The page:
aliquote

< a quantity that can be divided into another a whole number of time />

Things from the internet that I heard about recently, a year after.

• If I weren’t so satisfied of my current laptop, I would surely look for another one from System76: this one, for example, looks gorgeous in terms of specs.

• Start all of your commands with a comma: I like the idea of distinguishing user commands from system commands, but I find it weird to prefix all of them with a comma. Perl or Emacs Lisp users are used to use the my prefix, I guess, and Zsh has underscore for builtin functions.

• https://pyscript.net/ looks great. Wasm is the way to go IMHO, and it is surely as promising as the Electron framework some years ago. BTW, atom is dead.

• Effective Shell. As they said: “This book is for anyone who is interested in computing, and wants to learn more about the exciting, but sometimes daunting world of The Shell.”

• One-liner for running queries against CSV files with SQLite. Interesting tibbits. Together with dsq, there’s plenty of opportunity to run SQL queries on flat files from the command-line.

• If you feel nostalgic at times, you can always download the mini vMac 36.04.

• Using ftplugin to tidy my Vim configuration. I used it a lot too:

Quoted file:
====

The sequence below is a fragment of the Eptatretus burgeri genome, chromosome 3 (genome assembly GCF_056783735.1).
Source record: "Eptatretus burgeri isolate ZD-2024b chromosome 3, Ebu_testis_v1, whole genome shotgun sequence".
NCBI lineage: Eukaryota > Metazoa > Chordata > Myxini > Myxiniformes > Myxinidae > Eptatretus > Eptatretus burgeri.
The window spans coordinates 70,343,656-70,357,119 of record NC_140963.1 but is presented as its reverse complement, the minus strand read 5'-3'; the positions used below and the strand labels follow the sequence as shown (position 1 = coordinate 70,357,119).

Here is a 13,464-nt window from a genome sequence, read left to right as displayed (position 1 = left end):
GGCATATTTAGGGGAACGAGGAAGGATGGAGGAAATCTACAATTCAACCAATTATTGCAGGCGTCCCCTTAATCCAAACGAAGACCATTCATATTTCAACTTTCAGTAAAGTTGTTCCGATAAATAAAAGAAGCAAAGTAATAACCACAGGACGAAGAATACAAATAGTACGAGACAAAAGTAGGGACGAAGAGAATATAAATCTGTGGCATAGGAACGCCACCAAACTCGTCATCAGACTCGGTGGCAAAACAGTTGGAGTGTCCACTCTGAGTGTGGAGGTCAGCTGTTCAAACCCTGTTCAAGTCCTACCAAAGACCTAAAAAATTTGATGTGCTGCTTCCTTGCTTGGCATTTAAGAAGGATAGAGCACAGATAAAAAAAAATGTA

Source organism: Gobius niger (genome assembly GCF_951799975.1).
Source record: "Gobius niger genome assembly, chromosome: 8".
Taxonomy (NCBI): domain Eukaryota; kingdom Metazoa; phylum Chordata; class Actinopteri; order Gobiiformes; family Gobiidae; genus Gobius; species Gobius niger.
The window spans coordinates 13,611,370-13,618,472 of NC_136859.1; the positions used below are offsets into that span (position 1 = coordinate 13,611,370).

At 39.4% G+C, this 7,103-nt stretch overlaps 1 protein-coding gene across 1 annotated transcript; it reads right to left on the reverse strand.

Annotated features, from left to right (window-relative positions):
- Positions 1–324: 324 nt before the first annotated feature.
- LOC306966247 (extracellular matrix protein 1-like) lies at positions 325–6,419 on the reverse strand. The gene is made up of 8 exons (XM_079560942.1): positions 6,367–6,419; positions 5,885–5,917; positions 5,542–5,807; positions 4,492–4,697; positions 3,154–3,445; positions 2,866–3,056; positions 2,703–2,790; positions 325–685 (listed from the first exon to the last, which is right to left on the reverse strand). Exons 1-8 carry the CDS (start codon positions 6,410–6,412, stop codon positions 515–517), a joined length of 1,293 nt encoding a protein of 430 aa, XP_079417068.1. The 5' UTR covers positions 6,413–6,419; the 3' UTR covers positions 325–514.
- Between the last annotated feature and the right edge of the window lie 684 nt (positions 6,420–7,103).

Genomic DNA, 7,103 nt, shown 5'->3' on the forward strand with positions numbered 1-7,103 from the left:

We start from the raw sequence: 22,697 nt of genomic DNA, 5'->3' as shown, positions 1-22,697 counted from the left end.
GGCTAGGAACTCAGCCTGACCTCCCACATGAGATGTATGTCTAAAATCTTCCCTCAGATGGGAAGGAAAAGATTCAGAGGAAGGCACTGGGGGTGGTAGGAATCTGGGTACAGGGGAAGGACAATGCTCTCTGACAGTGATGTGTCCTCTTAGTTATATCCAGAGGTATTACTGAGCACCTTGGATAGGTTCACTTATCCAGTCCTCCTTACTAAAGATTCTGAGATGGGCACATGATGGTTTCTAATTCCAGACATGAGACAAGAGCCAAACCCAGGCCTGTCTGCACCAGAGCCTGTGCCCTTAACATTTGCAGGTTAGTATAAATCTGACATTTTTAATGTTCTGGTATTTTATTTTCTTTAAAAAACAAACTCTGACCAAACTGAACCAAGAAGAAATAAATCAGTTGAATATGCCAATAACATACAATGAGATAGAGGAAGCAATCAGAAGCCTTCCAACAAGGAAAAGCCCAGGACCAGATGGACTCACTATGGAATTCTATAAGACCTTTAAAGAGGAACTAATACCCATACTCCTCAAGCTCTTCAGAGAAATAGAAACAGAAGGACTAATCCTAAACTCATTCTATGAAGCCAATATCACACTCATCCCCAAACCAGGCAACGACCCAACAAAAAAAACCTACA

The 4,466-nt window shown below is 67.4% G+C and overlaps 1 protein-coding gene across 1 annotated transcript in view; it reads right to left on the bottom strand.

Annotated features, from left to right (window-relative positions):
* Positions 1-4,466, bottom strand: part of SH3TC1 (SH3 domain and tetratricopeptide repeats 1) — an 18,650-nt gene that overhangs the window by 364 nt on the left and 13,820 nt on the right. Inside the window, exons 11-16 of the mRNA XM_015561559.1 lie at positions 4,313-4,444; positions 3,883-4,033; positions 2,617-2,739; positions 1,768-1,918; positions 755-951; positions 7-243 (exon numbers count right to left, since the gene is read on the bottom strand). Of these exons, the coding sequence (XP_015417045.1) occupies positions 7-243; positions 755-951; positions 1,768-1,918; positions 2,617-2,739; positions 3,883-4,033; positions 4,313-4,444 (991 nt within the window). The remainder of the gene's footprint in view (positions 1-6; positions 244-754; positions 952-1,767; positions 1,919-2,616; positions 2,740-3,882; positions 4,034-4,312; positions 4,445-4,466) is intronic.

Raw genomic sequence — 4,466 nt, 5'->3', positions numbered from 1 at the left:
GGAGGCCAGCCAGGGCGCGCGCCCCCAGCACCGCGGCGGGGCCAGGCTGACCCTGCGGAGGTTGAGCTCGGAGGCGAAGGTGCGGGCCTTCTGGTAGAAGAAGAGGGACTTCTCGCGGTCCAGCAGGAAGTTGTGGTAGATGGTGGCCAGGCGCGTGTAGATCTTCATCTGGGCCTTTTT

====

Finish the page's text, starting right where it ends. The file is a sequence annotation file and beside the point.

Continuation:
~/.config/nvim % tree after
after
└── ftplugin
├── bib.vim
├── cmake.vim
├── css.vim
├── c.vim
├── gitcommit.vim
├── help.vim
├── lisp.vim
├── lua.vim
├── markdown.vim
├── org.vim
├── python.vim
├── qf.vim
├── racket.vim
├── rmd.vim
├── rnoweb.vim
├── rust.vim
├── r.vim
├── scheme.vim
├── sql.vim
├── stata.vim
├── text.vim
├── tex.vim
├── vim.vim
└── zsh.vim

1 directory, 25 files

• Inconsistent thoughts on database consistency. I used to do a lot more SQL back in the days, so whenever I came across a post about SQL or NoSQL database I read it. This one is about consistency in ditributed DBs, which may be understodd differently depending on the point of view of the reader.

Your language isn’t broken, it’s doing floating point math. Computers can only natively store integers, so they need some way of representing decimal numbers. This representation is not perfectly accurate. This is why, more often than not, 0.1 + 0.2 != 0.3. — Floating Point Math

♪ The Clash • Groovy Times